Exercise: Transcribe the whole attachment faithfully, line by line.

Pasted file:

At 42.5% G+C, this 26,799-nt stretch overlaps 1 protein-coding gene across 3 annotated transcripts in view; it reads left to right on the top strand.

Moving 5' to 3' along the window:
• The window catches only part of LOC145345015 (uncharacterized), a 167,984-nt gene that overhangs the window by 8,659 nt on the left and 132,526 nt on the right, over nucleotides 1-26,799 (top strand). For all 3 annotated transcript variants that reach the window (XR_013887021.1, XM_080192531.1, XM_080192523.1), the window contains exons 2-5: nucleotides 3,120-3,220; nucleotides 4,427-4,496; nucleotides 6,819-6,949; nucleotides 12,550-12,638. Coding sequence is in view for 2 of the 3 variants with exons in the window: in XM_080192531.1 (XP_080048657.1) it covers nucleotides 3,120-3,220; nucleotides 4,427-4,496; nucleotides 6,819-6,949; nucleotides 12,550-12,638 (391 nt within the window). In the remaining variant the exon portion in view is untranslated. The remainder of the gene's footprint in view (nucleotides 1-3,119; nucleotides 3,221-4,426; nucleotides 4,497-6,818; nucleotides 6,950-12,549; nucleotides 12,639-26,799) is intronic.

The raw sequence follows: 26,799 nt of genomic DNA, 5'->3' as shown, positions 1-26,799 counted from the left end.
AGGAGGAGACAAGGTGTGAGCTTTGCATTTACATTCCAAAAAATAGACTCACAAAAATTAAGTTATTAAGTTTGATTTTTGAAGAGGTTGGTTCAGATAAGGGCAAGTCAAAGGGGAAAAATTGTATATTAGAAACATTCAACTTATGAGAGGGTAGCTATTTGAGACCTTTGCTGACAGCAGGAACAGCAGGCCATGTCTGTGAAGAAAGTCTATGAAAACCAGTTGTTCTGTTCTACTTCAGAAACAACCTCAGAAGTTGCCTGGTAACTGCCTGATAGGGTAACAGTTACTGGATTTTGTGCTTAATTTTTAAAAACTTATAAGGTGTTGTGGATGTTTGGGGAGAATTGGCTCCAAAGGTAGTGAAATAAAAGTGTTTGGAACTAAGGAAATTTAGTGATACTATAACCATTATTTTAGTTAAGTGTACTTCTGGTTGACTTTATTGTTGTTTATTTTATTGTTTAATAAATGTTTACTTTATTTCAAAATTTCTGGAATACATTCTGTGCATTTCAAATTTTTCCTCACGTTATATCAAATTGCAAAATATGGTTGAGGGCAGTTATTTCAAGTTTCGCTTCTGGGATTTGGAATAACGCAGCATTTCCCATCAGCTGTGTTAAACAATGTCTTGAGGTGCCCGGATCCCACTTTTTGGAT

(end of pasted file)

At 42.5% G+C, this 26,799-nt stretch overlaps 1 protein-coding gene across 3 annotated transcripts in view; it reads left to right on the top strand.

Moving 5' to 3' along the window:
• The window catches only part of LOC145345015 (uncharacterized), a 167,984-nt gene that overhangs the window by 8,659 nt on the left and 132,526 nt on the right, over nucleotides 1-26,799 (top strand). For all 3 annotated transcript variants that reach the window (XR_013887021.1, XM_080192531.1, XM_080192523.1), the window contains exons 2-5: nucleotides 3,120-3,220; nucleotides 4,427-4,496; nucleotides 6,819-6,949; nucleotides 12,550-12,638. Coding sequence is in view for 2 of the 3 variants with exons in the window: in XM_080192531.1 (XP_080048657.1) it covers nucleotides 3,120-3,220; nucleotides 4,427-4,496; nucleotides 6,819-6,949; nucleotides 12,550-12,638 (391 nt within the window). In the remaining variant the exon portion in view is untranslated. The remainder of the gene's footprint in view (nucleotides 1-3,119; nucleotides 3,221-4,426; nucleotides 4,497-6,818; nucleotides 6,950-12,549; nucleotides 12,639-26,799) is intronic.

The raw sequence follows: 26,799 nt of genomic DNA, 5'->3' as shown, positions 1-26,799 counted from the left end.
AGGAGGAGACAAGGTGTGAGCTTTGCATTTACATTCCAAAAAATAGACTCACAAAAATTAAGTTATTAAGTTTGATTTTTGAAGAGGTTGGTTCAGATAAGGGCAAGTCAAAGGGGAAAAATTGTATATTAGAAACATTCAACTTATGAGAGGGTAGCTATTTGAGACCTTTGCTGACAGCAGGAACAGCAGGCCATGTCTGTGAAGAAAGTCTATGAAAACCAGTTGTTCTGTTCTACTTCAGAAACAACCTCAGAAGTTGCCTGGTAACTGCCTGATAGGGTAACAGTTACTGGATTTTGTGCTTAATTTTTAAAAACTTATAAGGTGTTGTGGATGTTTGGGGAGAATTGGCTCCAAAGGTAGTGAAATAAAAGTGTTTGGAACTAAGGAAATTTAGTGATACTATAACCATTATTTTAGTTAAGTGTACTTCTGGTTGACTTTATTGTTGTTTATTTTATTGTTTAATAAATGTTTACTTTATTTCAAAATTTCTGGAATACATTCTGTGCATTTCAAATTTTTCCTCACGTTATATCAAATTGCAAAATATGGTTGAGGGCAGTTATTTCAAGTTTCGCTTCTGGGATTTGGAATAACGCAGCATTTCCCATCAGCTGTGTTAAACAATGTCTTGAGGTGCCCGGATCCCACTTTTTGGAT